Living well today is such a beautiful gift we can give ourselves ๐Ÿ™‚

  2. ladyfi says:

    It looks heavenly.

  3. Dilip says:

    Beautiful pictures and your take on work-life balance. If we are in a state of equanimity life itself will be in balance. Thank you for a lovely post.

  4. pommepal says:

    Now I enjoy retirement I wished I’d done it earlier. Work and commuting can take up so much precious time…The colour of the ocean is so relaxing.

  5. That water looks so majestic. That commute looks way better than taking the ferry here in NYC lol. Wonderful shots

    • That water is so beautiful, warm and turquoise….I don’t think it could get much better. I’ve been dreaming about swimming in it almost every night since my return home ๐Ÿ™‚

  6. LB says:

    Welcome to my commute!!! How perfect!
    Such a clever post, Seonaid. The photos are lovely and your reflections on the commute, whether across a gorgeous expanse of water or from the country to the city are spot on!

    • Thanks Laura, I love comparing and reflecting on the ways we live our lives all around the planet….commuting is something that lots of working folk have to contend with, and making some positive choices about it, and the effect it has on our well being seem really important ๐Ÿ™‚

  7. poppytump says:

    I’d never really thought of it as a commute as I watched but you’re right Seonaid .. and also with your observation in an earlier comment re the people being so friendly and welcoming .
    Another thought I had when travelling on the local reggae bus ;-D was how marvellous that there are still little dwellings and homes owned by bajans right next to the sea in some places , and they daily enjoy the 5 star position and view that others have to pay a great deal for .

    • They are such welcoming people, the friendliest I’ve met around the Caribbean!
      I loved the reggae reggae buses…so much so that I feel we should have them here in Edinburgh….then I might take the bus rather than drive….the music and the wind in your hair is fabulous, leaving me smiling at the end of each ride ๐Ÿ™‚
      I loved the right to beach access for everyone, and as you say lots of old houses with beautiful sea views!

  8. Tina Schell says:

    Well said Seonaid. I felt the same thing when I retired very early but have never looked back and have loved every moment of my early release from the daily chaos!

    • It’s all about finding a balance which works for us…..too much commuting is bad for the soul I’m convinced of it! You’ve been putting your time to great creative use ever since ๐Ÿ™‚

  9. restlessjo says:

    Well, you know there’s commuting, and then there’s commuting ๐Ÿ™‚ I could give this a shot ๐Ÿ™‚ ๐Ÿ™‚

    • I think most of us might cope well with this commute Jo!
      My mother’s first job after college involved a row across the bay in Plockton to a training college for island girls….I always thought that sounded romantic and wonderful ๐Ÿ™‚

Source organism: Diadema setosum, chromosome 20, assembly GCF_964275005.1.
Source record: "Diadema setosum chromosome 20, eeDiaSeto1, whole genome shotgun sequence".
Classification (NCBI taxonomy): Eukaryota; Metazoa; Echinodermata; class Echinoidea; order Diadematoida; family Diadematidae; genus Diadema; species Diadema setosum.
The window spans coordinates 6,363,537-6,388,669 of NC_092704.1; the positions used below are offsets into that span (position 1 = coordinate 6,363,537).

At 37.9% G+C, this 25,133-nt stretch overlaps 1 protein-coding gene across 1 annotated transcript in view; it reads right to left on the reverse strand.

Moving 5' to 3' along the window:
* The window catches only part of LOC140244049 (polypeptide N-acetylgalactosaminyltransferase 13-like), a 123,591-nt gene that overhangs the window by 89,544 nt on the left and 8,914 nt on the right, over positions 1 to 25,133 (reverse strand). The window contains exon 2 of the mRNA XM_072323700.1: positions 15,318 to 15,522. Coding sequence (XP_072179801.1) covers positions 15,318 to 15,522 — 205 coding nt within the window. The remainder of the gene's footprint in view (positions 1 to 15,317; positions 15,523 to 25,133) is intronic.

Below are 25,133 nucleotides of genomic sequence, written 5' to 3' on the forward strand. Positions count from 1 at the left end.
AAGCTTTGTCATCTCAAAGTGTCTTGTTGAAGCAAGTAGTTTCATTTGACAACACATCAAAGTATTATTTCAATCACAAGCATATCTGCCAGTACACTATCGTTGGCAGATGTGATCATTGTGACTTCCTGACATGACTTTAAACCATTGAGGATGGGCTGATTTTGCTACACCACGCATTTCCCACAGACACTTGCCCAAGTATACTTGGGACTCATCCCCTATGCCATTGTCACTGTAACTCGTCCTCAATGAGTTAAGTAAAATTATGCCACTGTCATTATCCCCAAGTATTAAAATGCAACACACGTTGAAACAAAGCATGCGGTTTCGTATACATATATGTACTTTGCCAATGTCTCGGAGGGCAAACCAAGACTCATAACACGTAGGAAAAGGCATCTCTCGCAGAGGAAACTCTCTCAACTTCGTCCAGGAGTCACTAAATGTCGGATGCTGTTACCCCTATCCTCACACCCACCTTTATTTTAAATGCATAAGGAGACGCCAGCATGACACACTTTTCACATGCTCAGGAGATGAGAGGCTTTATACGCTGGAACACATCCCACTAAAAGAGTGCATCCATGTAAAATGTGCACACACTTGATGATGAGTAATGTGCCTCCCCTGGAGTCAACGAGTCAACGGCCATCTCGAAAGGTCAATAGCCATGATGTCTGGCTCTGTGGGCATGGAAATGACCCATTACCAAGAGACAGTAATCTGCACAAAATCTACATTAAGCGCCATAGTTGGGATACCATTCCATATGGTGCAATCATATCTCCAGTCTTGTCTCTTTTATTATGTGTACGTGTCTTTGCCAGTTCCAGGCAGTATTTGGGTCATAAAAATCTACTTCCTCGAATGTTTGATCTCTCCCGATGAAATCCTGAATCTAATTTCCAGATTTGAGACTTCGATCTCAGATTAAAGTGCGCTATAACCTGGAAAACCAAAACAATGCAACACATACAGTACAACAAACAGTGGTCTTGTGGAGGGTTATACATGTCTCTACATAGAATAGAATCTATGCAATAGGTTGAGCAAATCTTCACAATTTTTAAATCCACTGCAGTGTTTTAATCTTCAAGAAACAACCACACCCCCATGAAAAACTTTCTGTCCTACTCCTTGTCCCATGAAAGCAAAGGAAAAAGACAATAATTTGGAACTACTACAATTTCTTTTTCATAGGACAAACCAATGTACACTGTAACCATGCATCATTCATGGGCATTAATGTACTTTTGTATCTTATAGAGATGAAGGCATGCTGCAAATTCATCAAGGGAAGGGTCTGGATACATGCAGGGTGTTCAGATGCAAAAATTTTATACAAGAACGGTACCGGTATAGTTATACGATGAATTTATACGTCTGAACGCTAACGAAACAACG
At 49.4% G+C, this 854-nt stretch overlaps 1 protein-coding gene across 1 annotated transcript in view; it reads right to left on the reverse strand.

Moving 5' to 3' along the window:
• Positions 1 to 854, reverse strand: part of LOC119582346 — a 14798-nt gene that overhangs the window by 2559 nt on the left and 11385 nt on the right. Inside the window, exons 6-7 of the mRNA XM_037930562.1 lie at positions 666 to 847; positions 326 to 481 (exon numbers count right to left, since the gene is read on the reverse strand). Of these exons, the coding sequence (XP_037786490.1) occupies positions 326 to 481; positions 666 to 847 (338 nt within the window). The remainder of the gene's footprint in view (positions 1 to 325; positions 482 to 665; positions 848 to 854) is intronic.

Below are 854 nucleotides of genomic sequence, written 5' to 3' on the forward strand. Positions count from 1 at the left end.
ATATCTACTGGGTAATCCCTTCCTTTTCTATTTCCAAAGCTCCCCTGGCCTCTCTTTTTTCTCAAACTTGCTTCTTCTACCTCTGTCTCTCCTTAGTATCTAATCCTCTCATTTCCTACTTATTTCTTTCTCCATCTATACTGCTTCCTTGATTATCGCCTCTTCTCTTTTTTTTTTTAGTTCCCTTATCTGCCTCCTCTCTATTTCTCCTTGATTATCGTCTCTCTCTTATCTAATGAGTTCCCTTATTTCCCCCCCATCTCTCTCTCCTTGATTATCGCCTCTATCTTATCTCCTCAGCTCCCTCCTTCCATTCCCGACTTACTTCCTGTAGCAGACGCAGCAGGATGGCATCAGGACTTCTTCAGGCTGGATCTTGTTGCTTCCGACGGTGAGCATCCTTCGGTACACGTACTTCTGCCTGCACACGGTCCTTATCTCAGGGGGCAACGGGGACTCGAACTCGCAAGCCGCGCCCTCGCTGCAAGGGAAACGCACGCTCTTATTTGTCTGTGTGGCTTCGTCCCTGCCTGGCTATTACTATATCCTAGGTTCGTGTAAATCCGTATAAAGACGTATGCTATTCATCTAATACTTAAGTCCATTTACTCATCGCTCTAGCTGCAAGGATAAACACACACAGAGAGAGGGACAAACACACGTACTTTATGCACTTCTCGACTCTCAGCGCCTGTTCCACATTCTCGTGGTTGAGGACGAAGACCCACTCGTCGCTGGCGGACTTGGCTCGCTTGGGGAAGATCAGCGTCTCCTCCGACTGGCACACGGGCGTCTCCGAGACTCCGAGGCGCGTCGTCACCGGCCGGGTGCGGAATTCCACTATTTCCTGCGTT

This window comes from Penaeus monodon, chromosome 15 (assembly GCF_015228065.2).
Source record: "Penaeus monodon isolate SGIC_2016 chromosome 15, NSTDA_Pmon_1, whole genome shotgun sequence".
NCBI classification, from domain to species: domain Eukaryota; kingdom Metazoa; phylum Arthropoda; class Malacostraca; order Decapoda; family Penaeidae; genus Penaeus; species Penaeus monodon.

10. Esther says:

    Thank you for the reminder of the importance of balance, put in your own beautiful way. I put your sea turtle post on my blog as a meditation. It was the perfect thing for this cold snap we are experiencing here in the US.

    • Esther, thanks so much for the reblog….I’m delighted that this post was like a meditation….I think I was swept back into the turquoise sea as I wrote it ๐Ÿ™‚
      It’s hard to imagine bare toes in a warm blue sea, as the cold dark nights of Northern winter close in around us now ๐Ÿ™‚

  11. gwynnrogers says:

    It has been about 25 years since I have been to Barbados. It was a lovely experience. I agree with your choice of working three days. Here in the states I’m seeing lots of crime, that I truly believe is manifested due to stress around the working world. Some parents are working too much and the kids are not receiving the attention they need. There are so many issues.

    Living here on the Kitsap Peninsula of Washington state, I live across the Puget Sound from Seattle. I have to take the ferry, a 20 minute ride, to visit my son and family, or my friends. I LOVE sitting and watching the water ripple by with the seagulls and clouds over head, or reading. It beats the hassle of driving in traffic.

    Enjoy your vacation! I love your pictures and your wisdom!!

    • Gywnn, you makes lots of wonderful point with this feedback. Having two working parents definitely can have an impact on family life, and the way that children feel held and cared for. Being there and giving children time is probably the most precious gift we can give them….they are so precious ๐Ÿ™‚
      That ferry ride to your sons sounds wonderful…..for me my love of water means that even cold Scottish seas are soothing to the soul ๐Ÿ™‚
      Three working days feels very sustainable….and perhaps I needed this holiday to confirm it ๐Ÿ™‚